This is in no way an indictment of youth or amateur wrestling, or these tourneys (although I think they could think about cutting down the number of matches going on at any given time). Youth wrestling turns out some great boys (and girls), and as a guy who wrestled one season in high school and had his ass handed to him constantly, there's no one on Earth tougher than a dedicated wrestler.

I'm not saying I condone this. Hoffman should never be allowed to coach again, as it puts him too close to the action. Bf you can say you wouldn't make a move to stop your child from being seriously hurt in any situation where you had the chance to do so, I don't know what to say to you.

Friday, February 16, 2007

Just a note that we are now part of the Technorati family.

Technorati Profile

I have no idea what that means, but there you go.

Also, I have a new blog about advertising running on my buddy Rogers's new blog hub. Find us at The Ad Whisperers!

Monday, February 05, 2007

Congratulations to Montreal Canadians thug Aaron Downey for illustrating why the National Hockey League's in better shape than it was before the lockout.

A little-used offensive liability who skates like George Bush orates, Downey took it upon himself to call out rising phenom Sidney Crosby after the latter went down following an unpenalized high-stick in Sunday's Pittsburgh-Montreal tilt. Of course, Downey did it from the safety of his own bench.

Crosby said Downey told him he shouldn't have ended up on the ice.

"He told me not to go down," Crosby said. "I said, 'If you get a stick in the face we'll see how tough you are. See if you don't go down.' It's funny, you get a high stick and you're not supposed to go down anymore."

For his part, Downey didn't do himself any favours in the postgame interviews.

"Agitating is part of my game," Downey grunted. "I told him that if you're going to be a superstar in this league, you shouldn't be acting like that."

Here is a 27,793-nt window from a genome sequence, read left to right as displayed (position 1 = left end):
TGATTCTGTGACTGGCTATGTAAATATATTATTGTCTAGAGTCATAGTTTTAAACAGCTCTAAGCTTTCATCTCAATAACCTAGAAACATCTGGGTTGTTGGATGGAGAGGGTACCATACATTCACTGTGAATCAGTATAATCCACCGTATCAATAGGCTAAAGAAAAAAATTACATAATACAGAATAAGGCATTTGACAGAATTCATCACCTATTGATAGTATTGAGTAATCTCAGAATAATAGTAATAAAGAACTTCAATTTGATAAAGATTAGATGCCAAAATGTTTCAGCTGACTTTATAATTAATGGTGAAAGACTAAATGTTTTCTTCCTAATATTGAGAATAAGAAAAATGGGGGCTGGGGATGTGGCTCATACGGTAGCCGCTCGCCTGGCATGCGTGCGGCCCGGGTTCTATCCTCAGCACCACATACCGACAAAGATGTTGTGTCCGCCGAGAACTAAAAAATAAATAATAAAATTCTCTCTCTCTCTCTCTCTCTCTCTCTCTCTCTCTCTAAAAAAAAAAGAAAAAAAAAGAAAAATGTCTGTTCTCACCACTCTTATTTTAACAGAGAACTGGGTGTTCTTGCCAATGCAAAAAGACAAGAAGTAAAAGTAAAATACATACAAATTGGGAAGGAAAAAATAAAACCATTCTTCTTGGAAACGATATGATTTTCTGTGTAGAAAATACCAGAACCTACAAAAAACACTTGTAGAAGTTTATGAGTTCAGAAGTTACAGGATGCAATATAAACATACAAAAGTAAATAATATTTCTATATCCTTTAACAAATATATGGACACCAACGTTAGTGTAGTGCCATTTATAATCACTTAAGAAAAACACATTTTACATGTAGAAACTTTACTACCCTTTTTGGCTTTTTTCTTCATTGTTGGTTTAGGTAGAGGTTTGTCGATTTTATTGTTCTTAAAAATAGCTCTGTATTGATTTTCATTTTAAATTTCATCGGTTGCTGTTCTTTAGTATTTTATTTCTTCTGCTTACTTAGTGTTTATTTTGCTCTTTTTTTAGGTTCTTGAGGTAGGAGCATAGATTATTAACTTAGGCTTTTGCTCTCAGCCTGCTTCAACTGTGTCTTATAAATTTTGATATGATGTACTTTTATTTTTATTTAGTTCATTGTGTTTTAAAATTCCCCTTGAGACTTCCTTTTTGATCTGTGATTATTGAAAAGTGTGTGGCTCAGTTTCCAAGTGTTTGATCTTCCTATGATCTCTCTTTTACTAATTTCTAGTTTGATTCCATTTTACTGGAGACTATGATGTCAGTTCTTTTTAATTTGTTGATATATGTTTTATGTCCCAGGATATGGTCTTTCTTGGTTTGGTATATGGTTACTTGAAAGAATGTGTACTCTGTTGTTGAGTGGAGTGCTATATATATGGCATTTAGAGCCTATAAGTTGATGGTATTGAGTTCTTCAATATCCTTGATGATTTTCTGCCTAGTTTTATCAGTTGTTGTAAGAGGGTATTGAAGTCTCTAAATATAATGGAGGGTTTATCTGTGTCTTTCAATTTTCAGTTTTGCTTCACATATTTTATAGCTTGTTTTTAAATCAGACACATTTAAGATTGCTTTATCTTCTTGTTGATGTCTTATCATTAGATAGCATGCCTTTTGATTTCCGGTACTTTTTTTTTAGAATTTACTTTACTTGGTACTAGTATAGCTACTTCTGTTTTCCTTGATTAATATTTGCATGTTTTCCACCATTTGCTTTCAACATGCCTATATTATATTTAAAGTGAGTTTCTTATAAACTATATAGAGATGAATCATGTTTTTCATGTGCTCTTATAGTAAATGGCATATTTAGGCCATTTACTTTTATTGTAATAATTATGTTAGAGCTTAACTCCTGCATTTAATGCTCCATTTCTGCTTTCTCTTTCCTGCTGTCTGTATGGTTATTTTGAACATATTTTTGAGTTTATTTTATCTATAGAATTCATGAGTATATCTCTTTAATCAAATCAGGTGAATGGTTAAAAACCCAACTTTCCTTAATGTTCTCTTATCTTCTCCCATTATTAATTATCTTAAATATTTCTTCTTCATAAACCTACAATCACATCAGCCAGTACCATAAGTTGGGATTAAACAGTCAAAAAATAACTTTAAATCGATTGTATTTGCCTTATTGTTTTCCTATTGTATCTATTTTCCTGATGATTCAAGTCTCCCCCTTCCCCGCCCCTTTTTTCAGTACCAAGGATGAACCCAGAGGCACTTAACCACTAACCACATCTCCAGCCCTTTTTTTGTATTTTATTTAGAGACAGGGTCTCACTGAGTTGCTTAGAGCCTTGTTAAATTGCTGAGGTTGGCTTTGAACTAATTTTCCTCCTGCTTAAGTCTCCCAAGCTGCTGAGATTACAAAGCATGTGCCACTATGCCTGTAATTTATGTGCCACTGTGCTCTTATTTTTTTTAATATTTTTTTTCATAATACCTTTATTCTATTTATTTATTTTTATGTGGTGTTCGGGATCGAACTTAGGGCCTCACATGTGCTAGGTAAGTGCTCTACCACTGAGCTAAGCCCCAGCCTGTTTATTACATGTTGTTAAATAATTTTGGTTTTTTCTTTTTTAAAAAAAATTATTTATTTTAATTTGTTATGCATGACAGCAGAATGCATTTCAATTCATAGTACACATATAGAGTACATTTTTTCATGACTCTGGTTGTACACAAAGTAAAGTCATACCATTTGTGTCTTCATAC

It's a part of his game? It's all he's got.

Downey's crowning achievement to this point in his hockey career is twice topping the 400-minute mark in penalties in the American Hockey League. As for the NHL, he's racked up a staggering 13 points in 180 career games, which might explain his coaches' tendency to have him watch from somewhere high above the ice.

Whether Francis Boullion meant to whack Crosby in the face is questionable, and even unlikely, but it's tough not to think some of the Canadians weren't deliberately trying to injure the young star, especially after Thursday. In that game, Montreal's Maxim Laperriere butt-ended Crosby on the opening face off. Canadians head coach Guy Carbonneau, who should be above such skullduggery, sent out his meathead line to open the game and is squarely responsible for that incident.

The Canadians were apparently agitated by Pittsburgh's Colby Armstrong's hit on their captain, Saku Koivu. Never mind that it happened after Boullion speared Crosby, and that it was a completely clean hit. Montreal handled it well enough to give the Penguins a seven-minute power play. Smart boys, those Canadians.

The fans and many players have also pointed to Crosby's admitted tendency to complain to the refs about missed calls and his willingness to hit the rink when touched. However, it's difficult to fault him for dramatizing a tad when these two blatant penalties were greeted with a turned head.

Much of the discussion in the aftermath seems to be centering around why the Penguins haven't picked up a thug of their own to protect their kids. But the changes to the NHL's style of play -- less hooking and holding, more speed -- make reserving a roster spot for some menacing lummox a waste of space.

Those shifts have made no-tool Neanderthals such as Downey a vanishing breed in NHL arenas, and it's no big loss.

You'd also have to think at some point the league will take a look at a few of these incidents and decide, "You know, allowing one of our meal tickets to be manhandled like a blow-up doll at a shore leave party probably isn't a very good idea, is it?"

Besides, the Penguins are riding a 10-game point streak, sit sixth in the Eastern Conference and are leaps and bounds better than they were last season. Who'd fool with that chemistry?

Of course, it would also mean Pittsburgh would have to go out and actually try to sign an idiot in the same vein as Downey.

Who'd want some moron like that hanging around?